What is not said is that Spitzer's tough-guy, law-and-order crime-busting activities included breaking up and prosecuting prostitution rings in New York, which is how he came to know (intimately) the inner-workings of the system that he then exploited for his personal pleasure, arranging sexual liaisons with women whom he couldn't even be bothered to engage in conversation with before getting down to the dirty deed of wham, bam, thank you ma'am. (Upon realizing who her client was, one of the women -- whose working name was "Angelina" and who was portrayed by an actress in the film -- recounted how she really wanted to talk to Spitzer because of his reputation of being so smart and worldly, but apparently Spitzer's tongue was tied that night.) The liberal man of the people -- the voice of the voiceless, the power of the powerless -- treated women as little more than fresh flesh. Oddly (or perhaps not) the infamous Ashley Dupré, whose quarter-hour of fame has now come and gone, refused to be interviewed for the film having, I suppose, shed her crocodile tears before a scolding Diane Sawyer in an exclusive ABC television interview (orchestrated with the launch of her singing career).

Here the film offers some insights into a world few can afford: The $1,000 to $3,000 an hour call girl. As the head of the Emperor's Club explained, these are not alcoholic drug-addicted women who were abused as children and kept as virtual slaves to their pimps; these are ambitious beauties who, as one of them explained, likes to have her bank account filled and is now so spoiled with riches, jewels, trips, and the accouterments of the lifestyles of the rich and famous that she can no longer date regular guys. These women are so hot that one of Ashley Dupré's co-workers described her as possessing "great pheromones" and "an amazing coochie" (one of the service's websites even includes a checklist of requests, from blond, brunette, or redhead to shaved, unshaved, or partial) that men could not resist, especially high testosterone men like Eliot Spitzer who can afford rates commensurate with such assets. (During the scandal I recall an interview with an evolutionary psychologist, who explained that you can tell Spitzer has high testosterone because of his boney features and high cheek bones.) One memorably funny line is when the head of The Emperor's Club explains how she computed a full-day rate: just add a zero to the hourly rate (said with a sophomoric giggle but with a twinkle in her eyes as if to say "I can't believe this rich bastards fell for this scheme")! A woman who goes for $2,000 an hour will give you a full day (and night) of her time (and body) for $20,000. What is not said is what the agency's commission was, but the women were apparently not complaining, and you can't exactly go to the labor board to complain.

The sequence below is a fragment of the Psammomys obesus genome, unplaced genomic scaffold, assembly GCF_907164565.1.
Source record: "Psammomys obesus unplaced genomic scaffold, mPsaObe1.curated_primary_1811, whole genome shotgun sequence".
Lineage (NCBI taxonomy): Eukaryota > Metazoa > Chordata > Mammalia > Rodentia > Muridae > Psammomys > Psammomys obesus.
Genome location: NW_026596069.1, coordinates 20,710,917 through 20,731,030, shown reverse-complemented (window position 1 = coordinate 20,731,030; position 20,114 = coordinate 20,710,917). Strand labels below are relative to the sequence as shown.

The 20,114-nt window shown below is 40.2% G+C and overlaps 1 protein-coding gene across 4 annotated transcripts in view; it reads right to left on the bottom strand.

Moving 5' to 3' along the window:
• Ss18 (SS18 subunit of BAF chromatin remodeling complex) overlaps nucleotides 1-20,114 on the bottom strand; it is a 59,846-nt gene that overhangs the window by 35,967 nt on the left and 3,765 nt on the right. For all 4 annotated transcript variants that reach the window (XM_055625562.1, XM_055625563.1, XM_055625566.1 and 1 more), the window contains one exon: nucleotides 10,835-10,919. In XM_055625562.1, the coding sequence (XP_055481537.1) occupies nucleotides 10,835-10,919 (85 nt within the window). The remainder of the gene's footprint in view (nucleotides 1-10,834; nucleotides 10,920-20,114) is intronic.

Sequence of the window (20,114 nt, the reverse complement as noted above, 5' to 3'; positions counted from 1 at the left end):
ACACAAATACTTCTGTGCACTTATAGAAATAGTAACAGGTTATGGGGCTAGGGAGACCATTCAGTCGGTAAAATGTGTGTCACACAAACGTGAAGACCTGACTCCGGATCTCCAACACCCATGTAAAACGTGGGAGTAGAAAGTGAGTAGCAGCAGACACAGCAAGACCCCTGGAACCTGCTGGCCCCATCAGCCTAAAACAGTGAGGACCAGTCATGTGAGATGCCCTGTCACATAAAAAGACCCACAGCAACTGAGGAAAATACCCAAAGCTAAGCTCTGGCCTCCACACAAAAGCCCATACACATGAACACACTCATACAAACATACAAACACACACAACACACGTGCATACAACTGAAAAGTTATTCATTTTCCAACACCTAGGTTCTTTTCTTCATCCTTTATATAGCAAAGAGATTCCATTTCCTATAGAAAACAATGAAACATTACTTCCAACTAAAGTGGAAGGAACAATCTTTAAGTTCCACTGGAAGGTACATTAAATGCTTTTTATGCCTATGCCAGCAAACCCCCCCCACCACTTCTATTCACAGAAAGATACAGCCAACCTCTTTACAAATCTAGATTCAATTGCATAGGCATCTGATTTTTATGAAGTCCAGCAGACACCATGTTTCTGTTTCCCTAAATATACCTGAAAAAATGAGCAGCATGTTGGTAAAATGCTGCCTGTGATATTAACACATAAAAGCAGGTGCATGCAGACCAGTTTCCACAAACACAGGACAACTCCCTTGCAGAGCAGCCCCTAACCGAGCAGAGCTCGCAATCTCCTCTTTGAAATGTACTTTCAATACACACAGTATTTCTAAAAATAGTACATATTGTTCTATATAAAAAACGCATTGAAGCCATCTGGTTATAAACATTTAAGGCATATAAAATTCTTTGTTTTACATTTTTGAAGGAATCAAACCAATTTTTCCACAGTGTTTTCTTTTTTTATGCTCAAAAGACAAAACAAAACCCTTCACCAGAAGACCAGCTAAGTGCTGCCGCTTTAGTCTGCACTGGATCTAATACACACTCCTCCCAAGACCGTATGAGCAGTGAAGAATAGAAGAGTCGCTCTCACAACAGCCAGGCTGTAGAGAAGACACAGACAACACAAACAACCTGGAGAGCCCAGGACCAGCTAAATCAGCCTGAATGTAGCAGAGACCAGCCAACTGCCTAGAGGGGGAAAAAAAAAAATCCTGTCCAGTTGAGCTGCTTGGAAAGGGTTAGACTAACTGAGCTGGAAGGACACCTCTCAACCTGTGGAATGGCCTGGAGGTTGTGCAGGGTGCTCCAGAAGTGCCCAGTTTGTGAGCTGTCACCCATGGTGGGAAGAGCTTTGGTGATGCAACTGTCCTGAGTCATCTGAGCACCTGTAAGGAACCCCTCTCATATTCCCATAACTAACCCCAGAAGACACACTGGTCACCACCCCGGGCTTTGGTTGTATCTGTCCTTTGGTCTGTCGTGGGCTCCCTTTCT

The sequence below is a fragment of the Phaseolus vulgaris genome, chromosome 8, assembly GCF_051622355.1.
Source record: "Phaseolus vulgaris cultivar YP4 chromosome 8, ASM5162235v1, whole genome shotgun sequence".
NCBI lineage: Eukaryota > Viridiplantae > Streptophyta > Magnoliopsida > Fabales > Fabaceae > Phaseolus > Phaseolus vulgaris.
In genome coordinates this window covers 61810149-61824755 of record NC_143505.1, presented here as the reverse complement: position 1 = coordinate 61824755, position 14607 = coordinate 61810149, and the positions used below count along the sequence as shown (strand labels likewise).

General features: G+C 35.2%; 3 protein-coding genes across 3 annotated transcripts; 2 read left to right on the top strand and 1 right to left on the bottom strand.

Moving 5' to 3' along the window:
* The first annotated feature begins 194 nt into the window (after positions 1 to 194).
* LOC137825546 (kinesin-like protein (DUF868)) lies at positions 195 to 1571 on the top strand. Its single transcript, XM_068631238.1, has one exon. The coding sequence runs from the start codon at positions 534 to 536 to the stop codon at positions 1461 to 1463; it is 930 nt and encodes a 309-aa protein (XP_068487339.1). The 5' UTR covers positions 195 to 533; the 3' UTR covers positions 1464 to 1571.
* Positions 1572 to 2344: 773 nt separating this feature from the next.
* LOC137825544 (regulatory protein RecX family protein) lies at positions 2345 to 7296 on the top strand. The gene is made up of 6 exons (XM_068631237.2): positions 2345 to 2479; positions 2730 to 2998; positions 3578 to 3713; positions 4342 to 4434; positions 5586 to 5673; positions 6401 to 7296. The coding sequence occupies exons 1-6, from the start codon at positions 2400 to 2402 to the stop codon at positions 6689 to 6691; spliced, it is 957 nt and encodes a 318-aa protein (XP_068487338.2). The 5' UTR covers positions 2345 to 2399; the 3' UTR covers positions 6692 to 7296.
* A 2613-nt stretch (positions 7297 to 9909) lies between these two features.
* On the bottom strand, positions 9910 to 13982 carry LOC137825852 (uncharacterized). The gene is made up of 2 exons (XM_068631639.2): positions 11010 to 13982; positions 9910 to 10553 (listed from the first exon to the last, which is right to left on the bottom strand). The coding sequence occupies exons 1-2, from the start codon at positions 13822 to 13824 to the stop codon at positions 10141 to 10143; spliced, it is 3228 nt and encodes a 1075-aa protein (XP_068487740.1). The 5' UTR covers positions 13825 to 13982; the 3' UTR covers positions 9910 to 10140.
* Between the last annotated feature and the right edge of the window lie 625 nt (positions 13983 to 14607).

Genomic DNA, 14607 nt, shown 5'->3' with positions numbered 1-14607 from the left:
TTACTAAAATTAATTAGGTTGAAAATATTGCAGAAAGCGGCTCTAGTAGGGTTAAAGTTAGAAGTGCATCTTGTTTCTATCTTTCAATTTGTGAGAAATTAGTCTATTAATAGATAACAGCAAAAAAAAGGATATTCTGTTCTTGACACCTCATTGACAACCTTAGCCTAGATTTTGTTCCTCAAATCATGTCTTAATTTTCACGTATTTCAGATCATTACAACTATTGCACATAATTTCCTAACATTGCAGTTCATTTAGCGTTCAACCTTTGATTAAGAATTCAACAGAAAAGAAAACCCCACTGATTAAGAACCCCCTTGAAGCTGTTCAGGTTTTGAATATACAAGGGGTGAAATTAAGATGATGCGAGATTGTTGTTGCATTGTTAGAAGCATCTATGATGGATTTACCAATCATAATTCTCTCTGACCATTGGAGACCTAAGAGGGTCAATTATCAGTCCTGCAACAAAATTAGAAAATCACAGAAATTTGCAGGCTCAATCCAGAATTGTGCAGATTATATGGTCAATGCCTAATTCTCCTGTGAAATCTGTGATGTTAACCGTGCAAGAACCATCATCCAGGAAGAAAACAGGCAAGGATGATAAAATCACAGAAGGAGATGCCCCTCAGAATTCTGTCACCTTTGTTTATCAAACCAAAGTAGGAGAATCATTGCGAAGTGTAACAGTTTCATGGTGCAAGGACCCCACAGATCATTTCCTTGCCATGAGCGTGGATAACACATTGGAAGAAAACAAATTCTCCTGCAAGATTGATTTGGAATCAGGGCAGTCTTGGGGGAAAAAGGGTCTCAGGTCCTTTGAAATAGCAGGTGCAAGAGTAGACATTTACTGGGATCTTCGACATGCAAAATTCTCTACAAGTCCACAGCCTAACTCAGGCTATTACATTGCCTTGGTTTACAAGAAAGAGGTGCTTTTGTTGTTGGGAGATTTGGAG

The salacious material, however, is secondary to the deeper Greek tragedy (think Icarus) theme of hubris and arrogance punished by the gods. Seen in conjunction with the documentary about the collapse of Wall Street and the subsequent recession -- Inside Job (in which Spitzer also makes an appearance) -- Client 9 is well worth seeing as long as you keep in mind that this film, as all films, has an effective agenda. But do bear in mind that Spitzer landed his own television series on CNN before this film was released. So the resurrection process had already begun.